3.1 Provide Access to Legal Representation to Asylum Seekers in the Upper Midwest
3.2 Build a Human Rights-based Approach to Human Trafficking
3.3. End Arbitrary Detention of Migrants and Asylum Seekers

4. Fighting Injustice
4.1 Advocate for Immigration Policy that Reflects International Human Rights Standards 
4.2 Incorporate International Human Rights Standards in all Legislation and Practices
4.3 Monitor Immigration and State District Court Practices

Achieve strategic goals by implementing the following:
1.1 Increase participation in conferences and events that can feature our resources, methodologies and work
1.2 Use publications, op-eds, letters to the editor, press conferences, new media, and technology
1.3 Increase cross-sector involvement with literary, arts, academic, technology, faith and other communities

2.1 Promote involvement of volunteers beyond the legal community
2.2 Improve capacity for recruiting, training, supporting and utilizing volunteers
2.3 Increase recognition of volunteer contributions

3.1 Effectively communicate with stakeholders
3.2 Increase the recognition of all forms of support
3.3 Provide opportunities for increased engagement
3.4 Increase board member involvement

4.1 Ensure adequate staffing and a supportive environment for staff to perform and grow in their jobs
4.2 Strengthen administrative and operational systems and infrastructure to meet growing needs

5.1 Ensure consistent standards in program development, implementation and evaluation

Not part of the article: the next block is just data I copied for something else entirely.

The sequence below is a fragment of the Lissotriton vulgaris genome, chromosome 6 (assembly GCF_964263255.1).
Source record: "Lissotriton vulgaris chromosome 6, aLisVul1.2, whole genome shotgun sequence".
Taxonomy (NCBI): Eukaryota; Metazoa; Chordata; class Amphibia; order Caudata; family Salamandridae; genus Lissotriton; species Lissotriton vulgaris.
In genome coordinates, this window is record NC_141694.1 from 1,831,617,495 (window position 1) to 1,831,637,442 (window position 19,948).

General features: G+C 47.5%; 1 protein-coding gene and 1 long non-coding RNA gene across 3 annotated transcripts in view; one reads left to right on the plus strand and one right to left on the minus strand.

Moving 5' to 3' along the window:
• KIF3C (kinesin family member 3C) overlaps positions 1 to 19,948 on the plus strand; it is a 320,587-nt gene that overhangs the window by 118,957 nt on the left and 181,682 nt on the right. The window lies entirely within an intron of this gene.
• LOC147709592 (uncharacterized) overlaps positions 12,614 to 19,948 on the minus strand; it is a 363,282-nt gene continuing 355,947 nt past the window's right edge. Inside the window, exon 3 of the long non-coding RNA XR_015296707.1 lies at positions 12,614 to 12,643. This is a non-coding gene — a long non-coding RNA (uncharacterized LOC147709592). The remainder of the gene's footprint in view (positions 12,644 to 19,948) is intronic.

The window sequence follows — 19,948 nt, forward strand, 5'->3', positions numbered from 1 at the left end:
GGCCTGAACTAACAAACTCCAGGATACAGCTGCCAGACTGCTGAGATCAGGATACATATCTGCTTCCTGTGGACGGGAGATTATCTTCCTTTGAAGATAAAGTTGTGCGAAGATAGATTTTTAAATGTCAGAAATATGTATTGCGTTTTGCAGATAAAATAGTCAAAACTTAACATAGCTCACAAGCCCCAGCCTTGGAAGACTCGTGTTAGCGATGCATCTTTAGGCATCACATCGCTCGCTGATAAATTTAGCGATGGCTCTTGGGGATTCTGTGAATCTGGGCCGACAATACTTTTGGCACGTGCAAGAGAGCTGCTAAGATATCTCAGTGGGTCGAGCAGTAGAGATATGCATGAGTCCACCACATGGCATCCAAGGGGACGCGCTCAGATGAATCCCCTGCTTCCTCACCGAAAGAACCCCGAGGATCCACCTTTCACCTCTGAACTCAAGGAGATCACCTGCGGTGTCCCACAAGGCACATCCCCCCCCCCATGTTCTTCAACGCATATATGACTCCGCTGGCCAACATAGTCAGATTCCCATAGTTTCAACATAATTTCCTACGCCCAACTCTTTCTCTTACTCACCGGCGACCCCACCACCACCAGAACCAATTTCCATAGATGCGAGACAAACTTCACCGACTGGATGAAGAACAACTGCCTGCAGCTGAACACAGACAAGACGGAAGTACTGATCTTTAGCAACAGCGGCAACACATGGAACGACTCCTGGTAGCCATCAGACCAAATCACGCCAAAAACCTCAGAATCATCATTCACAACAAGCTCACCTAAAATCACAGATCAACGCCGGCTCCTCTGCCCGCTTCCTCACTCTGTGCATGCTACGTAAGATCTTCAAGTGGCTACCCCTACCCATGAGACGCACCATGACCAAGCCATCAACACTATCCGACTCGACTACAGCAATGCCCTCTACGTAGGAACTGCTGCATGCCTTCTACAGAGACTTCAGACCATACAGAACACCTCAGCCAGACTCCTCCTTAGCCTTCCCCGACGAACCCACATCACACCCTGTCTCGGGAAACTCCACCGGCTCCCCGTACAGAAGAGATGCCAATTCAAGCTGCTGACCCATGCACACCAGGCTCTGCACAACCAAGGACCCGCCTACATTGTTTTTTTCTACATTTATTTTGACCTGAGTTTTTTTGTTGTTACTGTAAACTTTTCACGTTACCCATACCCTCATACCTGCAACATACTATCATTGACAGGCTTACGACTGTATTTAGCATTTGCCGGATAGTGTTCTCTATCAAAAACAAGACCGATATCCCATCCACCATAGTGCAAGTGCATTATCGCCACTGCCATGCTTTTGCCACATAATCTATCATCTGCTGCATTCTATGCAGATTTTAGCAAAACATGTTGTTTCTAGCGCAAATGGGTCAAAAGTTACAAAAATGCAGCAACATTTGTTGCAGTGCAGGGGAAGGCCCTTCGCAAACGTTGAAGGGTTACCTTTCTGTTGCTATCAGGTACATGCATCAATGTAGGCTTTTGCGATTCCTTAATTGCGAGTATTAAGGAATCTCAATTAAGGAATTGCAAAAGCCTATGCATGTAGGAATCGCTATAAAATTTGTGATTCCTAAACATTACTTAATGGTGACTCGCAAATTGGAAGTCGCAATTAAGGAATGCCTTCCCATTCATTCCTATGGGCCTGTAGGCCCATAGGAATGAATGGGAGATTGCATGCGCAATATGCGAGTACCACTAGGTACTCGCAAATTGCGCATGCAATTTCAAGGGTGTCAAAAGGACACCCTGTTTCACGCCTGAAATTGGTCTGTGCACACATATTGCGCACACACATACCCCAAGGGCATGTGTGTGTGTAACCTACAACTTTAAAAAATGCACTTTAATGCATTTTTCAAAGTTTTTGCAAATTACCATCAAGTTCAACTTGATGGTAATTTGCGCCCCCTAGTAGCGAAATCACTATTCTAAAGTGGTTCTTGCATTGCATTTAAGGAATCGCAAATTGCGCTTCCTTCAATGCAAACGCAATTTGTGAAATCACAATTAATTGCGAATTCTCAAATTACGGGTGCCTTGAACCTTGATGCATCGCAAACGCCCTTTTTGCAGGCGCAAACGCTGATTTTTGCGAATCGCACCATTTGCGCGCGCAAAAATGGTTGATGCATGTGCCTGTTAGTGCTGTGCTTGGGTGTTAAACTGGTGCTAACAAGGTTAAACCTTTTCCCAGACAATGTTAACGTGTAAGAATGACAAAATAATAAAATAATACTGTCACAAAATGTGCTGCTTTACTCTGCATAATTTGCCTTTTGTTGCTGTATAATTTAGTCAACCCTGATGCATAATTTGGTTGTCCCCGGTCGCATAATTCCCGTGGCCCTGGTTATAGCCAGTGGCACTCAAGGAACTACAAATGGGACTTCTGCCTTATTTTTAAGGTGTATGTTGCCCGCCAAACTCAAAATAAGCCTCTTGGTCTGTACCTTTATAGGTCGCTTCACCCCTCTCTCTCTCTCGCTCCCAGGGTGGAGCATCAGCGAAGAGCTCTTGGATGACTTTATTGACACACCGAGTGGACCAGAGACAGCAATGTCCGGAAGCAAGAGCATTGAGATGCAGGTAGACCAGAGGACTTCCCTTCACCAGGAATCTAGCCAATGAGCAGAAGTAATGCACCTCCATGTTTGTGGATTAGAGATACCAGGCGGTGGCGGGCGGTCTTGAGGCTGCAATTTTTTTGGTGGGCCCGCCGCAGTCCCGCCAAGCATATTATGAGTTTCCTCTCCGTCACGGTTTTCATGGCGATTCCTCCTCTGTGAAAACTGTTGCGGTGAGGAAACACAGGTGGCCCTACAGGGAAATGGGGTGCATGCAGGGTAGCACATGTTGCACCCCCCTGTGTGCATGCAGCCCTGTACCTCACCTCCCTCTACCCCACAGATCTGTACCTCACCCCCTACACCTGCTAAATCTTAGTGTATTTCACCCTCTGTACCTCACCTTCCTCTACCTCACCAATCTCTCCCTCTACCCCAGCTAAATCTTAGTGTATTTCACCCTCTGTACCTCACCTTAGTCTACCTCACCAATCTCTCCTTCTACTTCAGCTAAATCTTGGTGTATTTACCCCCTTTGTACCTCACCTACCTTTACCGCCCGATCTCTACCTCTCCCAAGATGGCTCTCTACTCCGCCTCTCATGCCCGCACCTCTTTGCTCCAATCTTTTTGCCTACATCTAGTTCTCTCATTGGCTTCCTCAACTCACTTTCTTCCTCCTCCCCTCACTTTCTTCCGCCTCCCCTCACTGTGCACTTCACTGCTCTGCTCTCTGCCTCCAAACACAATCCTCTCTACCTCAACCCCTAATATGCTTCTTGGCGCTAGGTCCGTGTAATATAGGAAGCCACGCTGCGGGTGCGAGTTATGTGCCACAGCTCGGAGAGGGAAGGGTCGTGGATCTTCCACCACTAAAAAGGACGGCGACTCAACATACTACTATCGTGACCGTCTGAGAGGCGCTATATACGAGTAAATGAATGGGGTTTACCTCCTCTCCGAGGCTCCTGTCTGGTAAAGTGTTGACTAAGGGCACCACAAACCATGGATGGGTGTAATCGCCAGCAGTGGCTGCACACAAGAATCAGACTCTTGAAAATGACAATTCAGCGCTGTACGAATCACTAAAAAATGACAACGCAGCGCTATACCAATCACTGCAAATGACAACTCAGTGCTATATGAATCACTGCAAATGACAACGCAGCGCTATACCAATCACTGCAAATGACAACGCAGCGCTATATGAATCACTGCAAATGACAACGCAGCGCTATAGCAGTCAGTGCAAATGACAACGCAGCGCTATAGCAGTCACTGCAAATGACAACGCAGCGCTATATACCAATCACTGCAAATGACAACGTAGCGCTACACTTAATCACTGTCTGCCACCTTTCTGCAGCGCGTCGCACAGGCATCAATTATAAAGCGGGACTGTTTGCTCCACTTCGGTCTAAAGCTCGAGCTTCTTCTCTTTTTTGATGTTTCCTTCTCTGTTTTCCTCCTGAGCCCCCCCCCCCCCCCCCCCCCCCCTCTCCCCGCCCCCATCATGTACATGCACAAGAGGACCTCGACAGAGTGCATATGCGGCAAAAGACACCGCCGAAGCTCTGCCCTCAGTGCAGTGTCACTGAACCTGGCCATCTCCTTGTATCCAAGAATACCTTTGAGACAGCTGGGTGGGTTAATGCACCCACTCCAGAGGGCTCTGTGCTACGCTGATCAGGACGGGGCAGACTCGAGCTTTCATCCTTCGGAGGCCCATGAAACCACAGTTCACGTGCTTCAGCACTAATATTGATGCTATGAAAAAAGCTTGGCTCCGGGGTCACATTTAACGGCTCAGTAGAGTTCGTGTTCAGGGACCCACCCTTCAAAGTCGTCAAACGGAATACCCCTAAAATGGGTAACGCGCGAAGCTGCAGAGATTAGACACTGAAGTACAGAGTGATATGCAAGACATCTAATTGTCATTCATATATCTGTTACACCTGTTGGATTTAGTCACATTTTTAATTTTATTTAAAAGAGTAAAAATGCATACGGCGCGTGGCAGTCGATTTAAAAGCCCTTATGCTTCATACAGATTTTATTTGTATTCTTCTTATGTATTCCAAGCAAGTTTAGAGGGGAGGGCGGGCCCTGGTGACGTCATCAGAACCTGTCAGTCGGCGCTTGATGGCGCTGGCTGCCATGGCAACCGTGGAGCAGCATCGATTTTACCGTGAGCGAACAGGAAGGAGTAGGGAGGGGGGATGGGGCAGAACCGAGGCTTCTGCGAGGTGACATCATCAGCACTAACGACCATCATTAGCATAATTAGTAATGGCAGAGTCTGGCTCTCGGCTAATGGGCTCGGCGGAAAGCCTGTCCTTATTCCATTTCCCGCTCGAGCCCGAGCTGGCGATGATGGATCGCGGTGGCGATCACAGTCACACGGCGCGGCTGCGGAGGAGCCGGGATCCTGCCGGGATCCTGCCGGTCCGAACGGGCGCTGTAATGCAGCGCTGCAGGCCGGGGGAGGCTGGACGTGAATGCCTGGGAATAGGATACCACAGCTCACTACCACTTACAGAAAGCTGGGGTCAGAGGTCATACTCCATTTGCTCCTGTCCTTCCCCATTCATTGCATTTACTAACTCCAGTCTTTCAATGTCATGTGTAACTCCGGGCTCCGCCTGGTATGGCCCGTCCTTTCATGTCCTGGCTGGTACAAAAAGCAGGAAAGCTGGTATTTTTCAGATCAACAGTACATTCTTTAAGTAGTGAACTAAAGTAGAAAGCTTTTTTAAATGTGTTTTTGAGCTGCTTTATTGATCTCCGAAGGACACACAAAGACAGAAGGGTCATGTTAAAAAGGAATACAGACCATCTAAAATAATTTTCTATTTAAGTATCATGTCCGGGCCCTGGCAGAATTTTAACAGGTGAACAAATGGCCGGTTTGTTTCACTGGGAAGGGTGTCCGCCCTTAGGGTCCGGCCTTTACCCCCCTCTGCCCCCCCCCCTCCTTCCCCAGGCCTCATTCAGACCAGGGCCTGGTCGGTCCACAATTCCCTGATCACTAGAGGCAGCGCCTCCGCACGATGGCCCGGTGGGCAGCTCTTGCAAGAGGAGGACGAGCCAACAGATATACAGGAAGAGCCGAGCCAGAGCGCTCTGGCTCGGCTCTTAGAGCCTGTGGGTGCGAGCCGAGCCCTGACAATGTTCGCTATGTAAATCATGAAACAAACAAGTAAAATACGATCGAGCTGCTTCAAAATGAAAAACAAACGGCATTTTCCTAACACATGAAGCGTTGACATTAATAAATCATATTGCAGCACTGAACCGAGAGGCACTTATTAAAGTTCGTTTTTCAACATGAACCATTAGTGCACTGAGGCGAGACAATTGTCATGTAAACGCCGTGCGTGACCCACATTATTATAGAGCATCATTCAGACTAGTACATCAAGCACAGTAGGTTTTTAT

5.2 Strengthen evaluation methods
5.3 better define what constitutes success

Achieve programmatic goals by:
1.1 Monitoring, documenting, and reporting human rights abuses to the UN through oral and written statements and participation in the UN's review of compliance with human rights treaties
1.2 Serving on the steering committee of the World Coalition Against the Death Penalty, an alliance of more than 150 organizations from around the globe

2.1 Documenting human rights violations, working to improve laws and policies with partner organizations, and providing up-to-date information on our website StopViolenceAgainstWomen.org
2.2 Conducting fact-finding related to the human rights of LGBTQ+ individuals, advocating at international treaty bodies, raising awareness, providing training and education, and representing LGBTQ+ asylum seekers
2.3 Providing access to free year-round education to some of Nepal’s most marginalized children at The Advocates’ Sankhu-Palubari Community School

3.1 Providing free legal services to low-income people seeking asylum and connecting families released from U.S. immigration detention centers with free legal services through our National Asylum Help Line